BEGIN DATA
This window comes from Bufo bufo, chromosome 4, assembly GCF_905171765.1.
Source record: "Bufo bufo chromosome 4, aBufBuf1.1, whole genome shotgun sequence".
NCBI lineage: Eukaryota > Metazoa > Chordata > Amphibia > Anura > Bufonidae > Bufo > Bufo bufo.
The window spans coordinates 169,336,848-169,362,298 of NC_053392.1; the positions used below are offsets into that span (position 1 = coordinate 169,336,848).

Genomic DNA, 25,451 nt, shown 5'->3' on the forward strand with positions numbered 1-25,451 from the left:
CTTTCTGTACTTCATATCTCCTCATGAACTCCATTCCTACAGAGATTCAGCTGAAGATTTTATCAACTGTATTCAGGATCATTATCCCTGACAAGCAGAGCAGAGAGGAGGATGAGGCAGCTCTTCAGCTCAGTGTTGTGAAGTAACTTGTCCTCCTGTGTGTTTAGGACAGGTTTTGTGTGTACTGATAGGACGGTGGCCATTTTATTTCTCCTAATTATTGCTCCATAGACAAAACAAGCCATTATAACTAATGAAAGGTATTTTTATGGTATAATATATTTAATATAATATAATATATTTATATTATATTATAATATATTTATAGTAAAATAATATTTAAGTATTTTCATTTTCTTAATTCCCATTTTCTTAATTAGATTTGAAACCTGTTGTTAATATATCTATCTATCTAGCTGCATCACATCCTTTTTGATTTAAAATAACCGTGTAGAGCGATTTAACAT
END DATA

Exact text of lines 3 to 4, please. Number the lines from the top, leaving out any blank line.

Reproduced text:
NCBI lineage: Eukaryota > Metazoa > Chordata > Amphibia > Anura > Bufonidae > Bufo > Bufo bufo.
The window spans coordinates 169,336,848-169,362,298 of NC_053392.1; the positions used below are offsets into that span (position 1 = coordinate 169,336,848).